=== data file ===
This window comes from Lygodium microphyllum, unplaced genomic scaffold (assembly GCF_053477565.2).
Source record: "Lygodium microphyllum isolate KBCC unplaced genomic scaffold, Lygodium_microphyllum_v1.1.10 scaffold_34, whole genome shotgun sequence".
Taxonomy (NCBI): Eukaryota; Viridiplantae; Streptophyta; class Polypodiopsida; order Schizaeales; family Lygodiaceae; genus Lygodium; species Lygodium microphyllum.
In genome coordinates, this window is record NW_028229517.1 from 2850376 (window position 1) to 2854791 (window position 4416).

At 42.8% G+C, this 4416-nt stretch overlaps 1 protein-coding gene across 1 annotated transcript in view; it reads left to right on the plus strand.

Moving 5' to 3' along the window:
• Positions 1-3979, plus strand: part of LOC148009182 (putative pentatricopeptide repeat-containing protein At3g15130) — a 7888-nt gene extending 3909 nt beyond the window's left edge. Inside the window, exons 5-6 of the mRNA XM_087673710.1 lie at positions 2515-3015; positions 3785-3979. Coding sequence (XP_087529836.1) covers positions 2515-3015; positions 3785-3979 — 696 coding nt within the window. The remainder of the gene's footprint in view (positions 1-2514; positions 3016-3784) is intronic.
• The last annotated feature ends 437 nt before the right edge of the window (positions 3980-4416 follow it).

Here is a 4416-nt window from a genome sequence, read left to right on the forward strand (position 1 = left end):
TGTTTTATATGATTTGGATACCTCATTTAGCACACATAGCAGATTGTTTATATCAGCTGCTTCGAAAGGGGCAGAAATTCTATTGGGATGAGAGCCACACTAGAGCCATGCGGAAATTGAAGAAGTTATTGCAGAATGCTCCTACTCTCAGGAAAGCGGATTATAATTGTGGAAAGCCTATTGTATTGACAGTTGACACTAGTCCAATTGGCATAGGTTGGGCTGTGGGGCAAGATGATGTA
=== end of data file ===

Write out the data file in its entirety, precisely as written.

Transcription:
This window comes from Lygodium microphyllum, unplaced genomic scaffold (assembly GCF_053477565.2).
Source record: "Lygodium microphyllum isolate KBCC unplaced genomic scaffold, Lygodium_microphyllum_v1.1.10 scaffold_34, whole genome shotgun sequence".
Taxonomy (NCBI): Eukaryota; Viridiplantae; Streptophyta; class Polypodiopsida; order Schizaeales; family Lygodiaceae; genus Lygodium; species Lygodium microphyllum.
In genome coordinates, this window is record NW_028229517.1 from 2850376 (window position 1) to 2854791 (window position 4416).

At 42.8% G+C, this 4416-nt stretch overlaps 1 protein-coding gene across 1 annotated transcript in view; it reads left to right on the plus strand.

Moving 5' to 3' along the window:
• Positions 1-3979, plus strand: part of LOC148009182 (putative pentatricopeptide repeat-containing protein At3g15130) — a 7888-nt gene extending 3909 nt beyond the window's left edge. Inside the window, exons 5-6 of the mRNA XM_087673710.1 lie at positions 2515-3015; positions 3785-3979. Coding sequence (XP_087529836.1) covers positions 2515-3015; positions 3785-3979 — 696 coding nt within the window. The remainder of the gene's footprint in view (positions 1-2514; positions 3016-3784) is intronic.
• The last annotated feature ends 437 nt before the right edge of the window (positions 3980-4416 follow it).

Here is a 4416-nt window from a genome sequence, read left to right on the forward strand (position 1 = left end):
TGTTTTATATGATTTGGATACCTCATTTAGCACACATAGCAGATTGTTTATATCAGCTGCTTCGAAAGGGGCAGAAATTCTATTGGGATGAGAGCCACACTAGAGCCATGCGGAAATTGAAGAAGTTATTGCAGAATGCTCCTACTCTCAGGAAAGCGGATTATAATTGTGGAAAGCCTATTGTATTGACAGTTGACACTAGTCCAATTGGCATAGGTTGGGCTGTGGGGCAAGATGATGTA